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EdTech’s Turnover Problem

What is the biggest challenge that colleges and universities face in working with edtech companies?

Does the answer have to do with features? User interfaces? Visibility and influence on the product roadmap? Support? API availability? Data accessibility and transparency? Uptime?

Well, yes, yes, yes, yes, yes, and yes.

But the real challenge that non-profit universities face with for-profit edtech companies is turnover.

The overall attrition rate in the industry is 13.2 percent. Turnover at e-learning companies is somewhat better (11.6 %) than in other sectors (gaming is 15.5%), but it is still high.

In almost every case, key personnel’s voluntary turnover is dramatically higher at edtech companies than at universities. One source I found (a dissertation from 2019) puts voluntary academic staff turnover at 3.7 percent. 

Now it is true that employees of for-profit companies, and especially tech companies, will always have higher turnover than at non-profit universities. The for-profit employment picture is more dynamic than the non-faculty academic labor market. Moving from company to company is typical and expected in tech, particularly among high-skilled and in-high demand roles.

In contrast to tech (and edtech), university people tend to stick around. Part of the long-tenures of higher ed people has to do with opportunities. There are likely not all that many similar university jobs to be had in a given region. Changing jobs in higher ed almost always involves moving. (We will see if this holds true post-pandemic if higher ed staff continues to work remotely).

Part of why higher ed people stick around has to do with mission. We identify with our institutions. This does not mean that higher ed people – and higher ed people working at the intersection of learning and technology – don’t move on to other universities. (Or move on to other non-profits, government, or companies). Only that we move infrequently.

When key people leave edtech companies, their knowledge of and relationships with university partners also walks out the door.

Colleges and universities move at a pace all their own. Decisions to partner with a company – say, an LMS provider or an OPM company, or a platform vendor – are almost always deeply considered. Non-profit/for-profit collaborations involve the input of a range of stakeholders on the university side. The culture of most schools supports the ideals of transparency and inclusivity. Authority is diffused, not centralized, meaning that broad and authentic relationships between schools and companies are essential for productive partnerships.

It takes a long time for the people who work at edtech companies to understand their potential and existing university partners. They need to keep track of a wide variety of players. Each constituency within a university matters. That knowledge, and the relationships that knowledge allows, can only be built over time.

That is why I’m constantly surprised that edtech companies do not do enough to invest in their people’s retention and growth. Every company says they do this, but very few companies do this effectively.

Part of the issue is that top leadership at edtech companies are almost always separated from the day-to-day work of relationship management. The c-suite does not participate in the unglamorous work of ongoing collaboration, coordination, and support. The value that edtech company professionals bring as holders of relationships with schools is under-appreciated, and therefore undervalued.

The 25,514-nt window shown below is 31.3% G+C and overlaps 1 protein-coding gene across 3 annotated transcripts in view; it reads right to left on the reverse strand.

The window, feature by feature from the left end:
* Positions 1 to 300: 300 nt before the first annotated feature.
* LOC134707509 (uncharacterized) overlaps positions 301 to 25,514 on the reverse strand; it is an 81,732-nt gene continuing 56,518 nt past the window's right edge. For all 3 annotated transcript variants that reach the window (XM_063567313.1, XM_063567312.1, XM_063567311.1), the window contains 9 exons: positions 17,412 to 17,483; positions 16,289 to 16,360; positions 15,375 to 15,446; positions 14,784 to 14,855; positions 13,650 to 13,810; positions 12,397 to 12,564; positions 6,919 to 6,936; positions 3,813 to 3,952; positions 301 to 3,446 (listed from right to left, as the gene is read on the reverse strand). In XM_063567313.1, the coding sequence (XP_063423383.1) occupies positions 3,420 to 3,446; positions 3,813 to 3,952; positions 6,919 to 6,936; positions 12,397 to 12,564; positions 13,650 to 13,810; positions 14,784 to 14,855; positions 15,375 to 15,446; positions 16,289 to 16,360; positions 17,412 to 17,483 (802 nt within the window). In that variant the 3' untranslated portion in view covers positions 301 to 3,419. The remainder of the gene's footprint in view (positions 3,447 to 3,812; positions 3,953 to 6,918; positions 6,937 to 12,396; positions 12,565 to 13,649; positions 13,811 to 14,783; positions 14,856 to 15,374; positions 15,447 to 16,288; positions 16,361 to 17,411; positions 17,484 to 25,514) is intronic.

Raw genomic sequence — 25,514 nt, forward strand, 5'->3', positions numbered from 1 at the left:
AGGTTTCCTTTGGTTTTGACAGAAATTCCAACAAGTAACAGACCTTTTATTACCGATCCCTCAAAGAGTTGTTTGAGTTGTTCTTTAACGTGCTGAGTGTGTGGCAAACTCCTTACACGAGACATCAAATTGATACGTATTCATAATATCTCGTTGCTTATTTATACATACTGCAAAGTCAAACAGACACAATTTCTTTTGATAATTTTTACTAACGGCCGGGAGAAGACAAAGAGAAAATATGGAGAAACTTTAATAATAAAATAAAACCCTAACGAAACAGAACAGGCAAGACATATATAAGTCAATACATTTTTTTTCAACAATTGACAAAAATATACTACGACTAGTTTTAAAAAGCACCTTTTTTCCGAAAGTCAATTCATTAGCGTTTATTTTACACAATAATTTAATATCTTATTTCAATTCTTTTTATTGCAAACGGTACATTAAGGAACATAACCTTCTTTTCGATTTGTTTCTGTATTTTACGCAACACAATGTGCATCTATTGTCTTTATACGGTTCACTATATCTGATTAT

The leadership of edtech companies needs to internalize that their first priority should be serving and supporting their employees. If they do that job, then the company will be in a much better position to serve and support their university partners.

In practice, this means putting real resources and time and attention into employee growth and retention. There should be clear and available opportunities for promotion to positions of greater authority and responsibility. Every edtech company should offer generous education benefits, as the best situation is when employees are also students.

Edtech companies, in my experience, are at constant risk of creating an environment that can lead to employee burnout. The pace of work at edtech companies is fast. Productivity demands are high. Normative edtech work expectations may be a good short-term strategy to drive short-term profits, but it is a terrible strategy for long-term employee resilience and retention. Edtech companies would be much better off if they prioritized flexibility, sustainability, and growth opportunities for their people, over short-term deliverables.

It is also my experience that most edtech companies are thin on the ground when it comes to headcount. The lack of people means that existing edtech employees have to work long hours to keep everything going.

On the university side, we need to do a better job of communicating the importance of long-term relationships and long-term partners. We should be asking companies’ leadership that we work with what their philosophy and practices are around employee retention. It is okay to ask what the turnover rate is and what the company is doing to lower that figure.

The success of non-profit/for-profit partnerships – of universities working with companies – relies on personal relationships to a largely unappreciated degree.

The time for us to begin an open and critical conversation about the cost of high edtech employee turnover is now.

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Wednesday, January 6, 2021
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Wednesday, January 6, 2021